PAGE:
A recent initiative of Terrastendo has been the creation of the global slaughter index.

Across 194 countries for which relevant data is available, the index shows the number of land animals slaughtered per member of the human population in a single year.  The index was prepared using the most recent (2014) livestock data from the UN Food and Agriculture Organization (FAO) and human population data from the World Bank for the same year.

Although it also shows the total number of animals slaughtered in each country, the rankings are not based on that measure.

Here are results for the “top twenty” nations:

The full listing can downloaded here.

Israel’s position at the top of the list may surprise some readers given the recent prominence of veganism in the country, with (for example) animal rights marches and significant media coverage devoted to the work of  activist Gary Yourofsky, amongst others. However, the country’s vegan population was still a small percentage of the total during the period covered by the index, and is unlikely to have grown sufficiently to alter the country’s position on the table.

The ratings of the top twenty countries (ranging from 53.5 to 22.1) are significant given the median figure of 6.3. This indicates that the top twenty have ratings that are at least three times those of half the covered countries.

A key purpose of the index is to highlight the enormous scale of the global livestock sector and provide a meaningful comparison of each country’s contribution to mass slaughter.

For any meat-eater concerned about their cruelty footprint, it can also potentially indicate (after allowing for the animal-bodies-equivalent of cross-border meat sales) how many animals are consumed by a typical individual in their home country. They could also use life expectancy figures to estimate their potential lifetime consumption in the absence of change.

For example, the current life expectancy in Australia is around 82 years. Assuming constant consumption levels, and allowing for the fact that domestic consumption is responsible for around 92 per cent of slaughtered animals, a typical Australian would be responsible for the slaughter of over 2,000 land animals in their lifetime.

The actual figure could be much higher if past trends continue. The overall number of animals slaughtered in Australia in 2014 was 8.4 times the 1961 figure, while the number of chickens was 16 times. By way of comparison, the size of the human population in 2014 was only 2.2 times that of the 1961 level. Here’s a snapshot:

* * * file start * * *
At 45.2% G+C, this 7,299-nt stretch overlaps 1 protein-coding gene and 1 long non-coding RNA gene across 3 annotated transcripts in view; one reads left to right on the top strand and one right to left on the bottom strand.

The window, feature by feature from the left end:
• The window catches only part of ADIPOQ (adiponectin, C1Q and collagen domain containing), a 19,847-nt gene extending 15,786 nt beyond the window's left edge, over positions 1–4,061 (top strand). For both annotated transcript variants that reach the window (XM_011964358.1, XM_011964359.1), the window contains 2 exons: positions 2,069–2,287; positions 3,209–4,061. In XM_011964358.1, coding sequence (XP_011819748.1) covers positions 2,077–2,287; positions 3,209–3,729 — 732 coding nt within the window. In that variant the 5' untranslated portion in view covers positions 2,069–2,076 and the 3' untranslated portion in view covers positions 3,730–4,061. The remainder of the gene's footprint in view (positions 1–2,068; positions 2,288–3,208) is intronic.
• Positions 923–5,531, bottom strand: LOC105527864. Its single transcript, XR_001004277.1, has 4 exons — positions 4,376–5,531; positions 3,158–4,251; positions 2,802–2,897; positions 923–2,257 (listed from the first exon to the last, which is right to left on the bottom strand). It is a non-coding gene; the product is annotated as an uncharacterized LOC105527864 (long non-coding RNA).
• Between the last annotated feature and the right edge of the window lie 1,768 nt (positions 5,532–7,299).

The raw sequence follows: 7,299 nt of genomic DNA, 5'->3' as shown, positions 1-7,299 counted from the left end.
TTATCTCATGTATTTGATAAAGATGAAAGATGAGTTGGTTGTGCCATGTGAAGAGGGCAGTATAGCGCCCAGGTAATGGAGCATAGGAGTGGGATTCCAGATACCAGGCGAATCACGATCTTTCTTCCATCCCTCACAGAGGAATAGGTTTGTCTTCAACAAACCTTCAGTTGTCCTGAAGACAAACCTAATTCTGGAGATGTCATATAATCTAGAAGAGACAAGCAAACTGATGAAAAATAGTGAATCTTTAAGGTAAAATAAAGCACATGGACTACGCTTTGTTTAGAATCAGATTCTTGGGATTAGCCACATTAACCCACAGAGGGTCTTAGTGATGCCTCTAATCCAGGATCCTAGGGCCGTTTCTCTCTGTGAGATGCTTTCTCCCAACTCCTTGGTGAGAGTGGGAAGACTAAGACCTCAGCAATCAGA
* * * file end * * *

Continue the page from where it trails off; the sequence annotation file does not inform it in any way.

A similar trend has occurred globally:

A critical factor in the increase has been a growing preference for chicken meat over (for example) beef. However, if you replace beef with chicken meat for perceived health or environmental benefits, or for other reasons, then you are massively increasing your cruelty footprint. This chart shows the number of chickens required to replace one cow in the top per capita beef-eating countries:

Here is another way to view the comparison for the United States:

In addition to showing the number of animals slaughtered per person, the global slaughter index shows the number of animals slaughtered per second and per minute in each country. The “leaders” are China with around 350 per second, the United States with nearly 300, and Brazil with nearly 200. Globally, the figure is over 2,200 per second or nearly 134,000 per minute.


The numbers presented in this article may seem astonishing. A general transition to a vegan lifestyle would avoid the horrendous cost and suffering created by the consumption of animal-based foods, which are a grossly and inherently inefficient way to obtain our nutritional requirements.

If you would like to learn more, please visit the not-for-profit campaign sites, veganeasy and whyveg.


Paul Mahony


Main image: Aussie Farms | http://www.aussiechickens.com.au/photos

Other images: Shutterstock | DnD-Production.com | Cow | ID 159146585; and Shutterstock | yevgeniy11 | Hen | ID 154817177


Minor text amendments on 1st and 2nd October 2017.